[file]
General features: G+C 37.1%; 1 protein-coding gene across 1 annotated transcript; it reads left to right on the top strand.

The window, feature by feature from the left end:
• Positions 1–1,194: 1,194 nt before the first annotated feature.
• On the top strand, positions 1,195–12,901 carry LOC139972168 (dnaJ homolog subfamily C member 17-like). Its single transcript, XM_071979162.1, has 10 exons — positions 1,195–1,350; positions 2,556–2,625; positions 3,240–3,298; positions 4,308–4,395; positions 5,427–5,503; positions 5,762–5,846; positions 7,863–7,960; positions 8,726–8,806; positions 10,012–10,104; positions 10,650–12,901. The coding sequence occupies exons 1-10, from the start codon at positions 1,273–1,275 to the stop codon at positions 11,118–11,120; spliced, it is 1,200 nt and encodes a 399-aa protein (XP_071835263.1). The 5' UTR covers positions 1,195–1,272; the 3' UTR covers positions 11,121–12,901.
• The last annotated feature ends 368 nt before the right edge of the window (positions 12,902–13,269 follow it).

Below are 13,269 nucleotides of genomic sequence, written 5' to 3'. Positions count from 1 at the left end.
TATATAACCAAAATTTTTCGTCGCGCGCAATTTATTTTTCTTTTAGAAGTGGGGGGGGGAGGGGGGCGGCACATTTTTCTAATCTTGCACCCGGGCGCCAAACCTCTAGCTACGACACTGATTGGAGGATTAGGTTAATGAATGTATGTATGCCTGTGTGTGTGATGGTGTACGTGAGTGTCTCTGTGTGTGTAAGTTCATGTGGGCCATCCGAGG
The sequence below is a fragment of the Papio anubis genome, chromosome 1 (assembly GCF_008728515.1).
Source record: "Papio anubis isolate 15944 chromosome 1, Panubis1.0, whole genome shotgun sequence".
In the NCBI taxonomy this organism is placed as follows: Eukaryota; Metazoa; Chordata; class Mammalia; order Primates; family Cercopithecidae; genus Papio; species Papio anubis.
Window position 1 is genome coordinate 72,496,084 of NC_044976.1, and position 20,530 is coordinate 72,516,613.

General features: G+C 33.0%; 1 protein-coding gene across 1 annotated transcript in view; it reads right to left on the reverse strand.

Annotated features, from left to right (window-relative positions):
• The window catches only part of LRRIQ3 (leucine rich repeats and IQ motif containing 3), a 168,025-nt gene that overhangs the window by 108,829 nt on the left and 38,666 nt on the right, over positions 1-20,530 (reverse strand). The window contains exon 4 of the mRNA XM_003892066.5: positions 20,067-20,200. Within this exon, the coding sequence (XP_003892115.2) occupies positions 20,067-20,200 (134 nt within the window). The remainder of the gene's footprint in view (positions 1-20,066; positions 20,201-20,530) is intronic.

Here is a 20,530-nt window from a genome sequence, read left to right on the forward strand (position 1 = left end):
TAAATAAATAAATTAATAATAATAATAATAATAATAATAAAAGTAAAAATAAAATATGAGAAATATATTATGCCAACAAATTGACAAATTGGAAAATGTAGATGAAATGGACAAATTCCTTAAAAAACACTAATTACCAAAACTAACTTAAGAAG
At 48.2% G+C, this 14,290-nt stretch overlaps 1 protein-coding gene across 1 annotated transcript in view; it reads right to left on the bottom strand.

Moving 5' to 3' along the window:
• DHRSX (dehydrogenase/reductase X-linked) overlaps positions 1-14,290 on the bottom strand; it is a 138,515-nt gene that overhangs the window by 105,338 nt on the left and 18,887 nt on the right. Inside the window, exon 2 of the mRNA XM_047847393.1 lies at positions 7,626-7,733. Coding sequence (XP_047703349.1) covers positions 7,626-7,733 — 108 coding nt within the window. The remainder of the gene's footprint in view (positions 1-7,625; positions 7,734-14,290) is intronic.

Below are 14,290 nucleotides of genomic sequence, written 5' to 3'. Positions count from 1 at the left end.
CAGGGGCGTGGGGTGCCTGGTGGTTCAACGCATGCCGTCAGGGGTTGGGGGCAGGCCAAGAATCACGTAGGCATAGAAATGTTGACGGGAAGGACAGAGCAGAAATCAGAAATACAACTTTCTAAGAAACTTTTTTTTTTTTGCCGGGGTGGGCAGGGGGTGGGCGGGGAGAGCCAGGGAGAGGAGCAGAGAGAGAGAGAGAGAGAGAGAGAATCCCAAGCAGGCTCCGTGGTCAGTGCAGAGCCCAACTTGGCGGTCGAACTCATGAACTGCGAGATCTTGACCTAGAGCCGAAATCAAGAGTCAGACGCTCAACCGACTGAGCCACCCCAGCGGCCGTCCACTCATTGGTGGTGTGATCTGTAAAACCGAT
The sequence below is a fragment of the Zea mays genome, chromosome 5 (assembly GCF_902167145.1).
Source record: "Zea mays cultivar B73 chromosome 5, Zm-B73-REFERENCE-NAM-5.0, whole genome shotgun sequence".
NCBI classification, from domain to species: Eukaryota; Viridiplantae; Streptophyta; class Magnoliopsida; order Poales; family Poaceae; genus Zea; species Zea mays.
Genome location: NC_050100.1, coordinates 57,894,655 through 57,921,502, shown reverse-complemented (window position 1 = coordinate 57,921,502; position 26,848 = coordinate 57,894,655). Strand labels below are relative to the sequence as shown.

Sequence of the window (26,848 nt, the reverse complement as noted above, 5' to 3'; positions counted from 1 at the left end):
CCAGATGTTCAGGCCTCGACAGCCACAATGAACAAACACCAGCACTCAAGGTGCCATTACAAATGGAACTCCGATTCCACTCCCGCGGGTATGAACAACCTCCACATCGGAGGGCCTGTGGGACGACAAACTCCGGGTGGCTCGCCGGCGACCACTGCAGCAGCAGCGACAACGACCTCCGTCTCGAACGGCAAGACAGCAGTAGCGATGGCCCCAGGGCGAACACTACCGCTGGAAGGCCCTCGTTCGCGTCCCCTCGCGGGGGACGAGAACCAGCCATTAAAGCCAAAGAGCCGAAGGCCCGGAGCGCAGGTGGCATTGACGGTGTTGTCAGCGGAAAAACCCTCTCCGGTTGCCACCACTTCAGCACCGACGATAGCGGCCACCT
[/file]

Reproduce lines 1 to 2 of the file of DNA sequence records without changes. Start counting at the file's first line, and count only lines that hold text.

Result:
General features: G+C 37.1%; 1 protein-coding gene across 1 annotated transcript; it reads left to right on the top strand.

The window, feature by feature from the left end: